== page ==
Hawthorne's Relationship With The Puritan Society In The Scarlet Letter By Nathaniel Hawthorne

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Hawthorne is in relation to the Puritan society through his ancestors in addition to a long line of judges preceding him; whom were known for cruel sentencing during the salem witch trials. 20 or more witches were convicted of a crime under the judgement of Hawthorne's grandfather. Considering the correlation between the Puritans and Hawthorne himself- being more open minded- many see why he chose to separate himself with them. (The Scarlet Letter) Among all the Hawthorns were known for judging people and deciding their fate, similar to the Puritan people. They felt very strongly about people getting what they so deserved in return of their sins. In The Scarlet Letter Hawthorne uses his background knowledge and familiarity with the Puritan…show more content…
Hester has strong belief that her husband has deceased while away, she begins a relationship with Dimmesdale and falls in love with him, thinking that her husband is dead she allows herself to fall more for him during…show more content…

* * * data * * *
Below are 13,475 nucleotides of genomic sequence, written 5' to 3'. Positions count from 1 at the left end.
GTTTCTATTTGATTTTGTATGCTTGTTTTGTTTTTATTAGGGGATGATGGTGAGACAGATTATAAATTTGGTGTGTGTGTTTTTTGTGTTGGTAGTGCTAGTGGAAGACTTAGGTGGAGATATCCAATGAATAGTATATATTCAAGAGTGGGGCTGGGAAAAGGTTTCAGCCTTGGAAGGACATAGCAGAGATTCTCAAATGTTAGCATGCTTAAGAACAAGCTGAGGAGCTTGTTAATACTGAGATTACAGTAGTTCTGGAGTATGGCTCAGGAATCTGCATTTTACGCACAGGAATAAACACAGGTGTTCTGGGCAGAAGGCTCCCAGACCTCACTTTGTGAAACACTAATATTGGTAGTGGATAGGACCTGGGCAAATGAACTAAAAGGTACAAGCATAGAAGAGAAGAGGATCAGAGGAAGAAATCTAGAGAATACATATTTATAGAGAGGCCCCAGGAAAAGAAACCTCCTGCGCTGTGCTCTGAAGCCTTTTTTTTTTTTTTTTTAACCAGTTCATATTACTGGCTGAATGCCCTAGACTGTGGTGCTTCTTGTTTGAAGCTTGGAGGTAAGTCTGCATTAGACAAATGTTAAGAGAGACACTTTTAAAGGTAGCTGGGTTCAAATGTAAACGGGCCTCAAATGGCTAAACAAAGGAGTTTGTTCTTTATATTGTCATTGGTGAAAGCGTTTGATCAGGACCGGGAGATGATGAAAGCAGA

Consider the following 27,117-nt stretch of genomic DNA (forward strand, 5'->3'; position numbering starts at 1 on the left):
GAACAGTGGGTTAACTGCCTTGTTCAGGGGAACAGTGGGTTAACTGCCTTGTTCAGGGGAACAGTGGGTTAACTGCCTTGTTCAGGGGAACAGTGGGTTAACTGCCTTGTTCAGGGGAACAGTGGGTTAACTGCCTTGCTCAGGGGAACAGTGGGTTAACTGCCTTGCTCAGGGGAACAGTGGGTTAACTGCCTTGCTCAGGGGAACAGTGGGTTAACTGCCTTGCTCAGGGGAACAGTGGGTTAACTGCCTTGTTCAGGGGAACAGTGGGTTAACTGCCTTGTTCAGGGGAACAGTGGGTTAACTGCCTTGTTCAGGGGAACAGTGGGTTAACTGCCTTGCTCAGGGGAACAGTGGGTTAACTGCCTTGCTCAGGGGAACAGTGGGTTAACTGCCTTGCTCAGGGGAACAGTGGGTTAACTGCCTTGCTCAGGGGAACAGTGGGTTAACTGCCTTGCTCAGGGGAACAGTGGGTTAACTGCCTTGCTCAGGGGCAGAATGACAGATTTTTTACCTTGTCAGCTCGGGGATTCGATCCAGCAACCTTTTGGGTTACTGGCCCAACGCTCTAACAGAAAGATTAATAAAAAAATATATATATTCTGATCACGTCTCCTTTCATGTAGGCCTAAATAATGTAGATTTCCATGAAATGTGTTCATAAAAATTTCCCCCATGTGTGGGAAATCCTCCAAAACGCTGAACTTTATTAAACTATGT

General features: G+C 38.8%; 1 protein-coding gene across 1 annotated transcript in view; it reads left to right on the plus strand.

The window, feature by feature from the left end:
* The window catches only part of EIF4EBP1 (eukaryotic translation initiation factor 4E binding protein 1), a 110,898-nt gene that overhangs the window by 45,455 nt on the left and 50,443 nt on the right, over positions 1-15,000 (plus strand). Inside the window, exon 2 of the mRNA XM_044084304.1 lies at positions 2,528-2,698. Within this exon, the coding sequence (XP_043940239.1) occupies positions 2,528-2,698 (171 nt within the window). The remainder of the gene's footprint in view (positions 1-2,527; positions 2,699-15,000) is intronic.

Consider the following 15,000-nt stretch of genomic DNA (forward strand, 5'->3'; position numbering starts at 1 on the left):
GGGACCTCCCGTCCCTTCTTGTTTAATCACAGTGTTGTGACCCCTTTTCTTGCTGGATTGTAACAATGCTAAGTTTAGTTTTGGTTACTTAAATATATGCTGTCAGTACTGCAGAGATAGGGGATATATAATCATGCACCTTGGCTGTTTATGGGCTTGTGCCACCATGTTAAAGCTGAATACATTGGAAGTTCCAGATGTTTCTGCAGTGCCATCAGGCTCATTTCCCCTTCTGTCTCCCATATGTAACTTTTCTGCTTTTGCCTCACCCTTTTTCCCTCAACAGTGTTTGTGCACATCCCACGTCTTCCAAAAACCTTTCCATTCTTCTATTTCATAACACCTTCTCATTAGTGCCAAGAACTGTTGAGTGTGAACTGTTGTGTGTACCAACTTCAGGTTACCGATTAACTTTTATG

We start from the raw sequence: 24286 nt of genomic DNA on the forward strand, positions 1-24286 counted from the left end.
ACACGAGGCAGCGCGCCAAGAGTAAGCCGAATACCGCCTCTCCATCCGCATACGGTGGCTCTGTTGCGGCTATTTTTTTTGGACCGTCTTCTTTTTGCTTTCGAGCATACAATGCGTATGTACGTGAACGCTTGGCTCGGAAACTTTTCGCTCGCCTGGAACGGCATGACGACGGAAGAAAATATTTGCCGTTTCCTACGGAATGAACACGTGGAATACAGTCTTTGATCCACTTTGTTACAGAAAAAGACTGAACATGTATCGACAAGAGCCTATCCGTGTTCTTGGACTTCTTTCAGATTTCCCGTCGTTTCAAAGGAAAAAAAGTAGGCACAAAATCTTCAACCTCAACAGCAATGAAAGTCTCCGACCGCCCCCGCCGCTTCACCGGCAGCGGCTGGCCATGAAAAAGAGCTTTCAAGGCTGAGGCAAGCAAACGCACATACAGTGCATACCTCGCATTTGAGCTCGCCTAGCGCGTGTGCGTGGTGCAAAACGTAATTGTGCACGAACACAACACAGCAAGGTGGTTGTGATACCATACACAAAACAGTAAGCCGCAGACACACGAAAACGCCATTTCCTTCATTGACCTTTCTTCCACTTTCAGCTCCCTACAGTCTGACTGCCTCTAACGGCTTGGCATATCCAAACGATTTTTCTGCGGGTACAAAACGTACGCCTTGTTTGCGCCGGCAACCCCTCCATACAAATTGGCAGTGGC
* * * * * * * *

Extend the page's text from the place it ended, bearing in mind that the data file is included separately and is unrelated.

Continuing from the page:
Hester's secret is revealed when the town learns she is bearing a child. Although upon questioning Hester doesn’t deny her sin, she doesn’t announce the name of her lover. Hester protects his identity because of his status within the community. The town sentences Hester to jail time for her wrongdoing, upon release she is to wear a scarlet letter A. Doing this Hester is publically humiliated in her hometown. “The Scarlet letter burned on Hester Prynne’s bosom. Here was another ruin, the responsibility of which came partly home to her.” (Hawthorne, p.116) Later is it learned that Hester’s lover was in fact Dimmsdale the town’s minister, whom himself sins by keeping this secret and continuing to preach and teach the ways of the bible. (The Scarlet Letter Analysis) Hawthorne exploits sin by utilizing the characters mistakes and putting emphasis on the fact that during this time period sin was against everything the Puritans stood for. Hawthorne occasionally reminds the reader sin isn’t easily forgotten. In Hester’s

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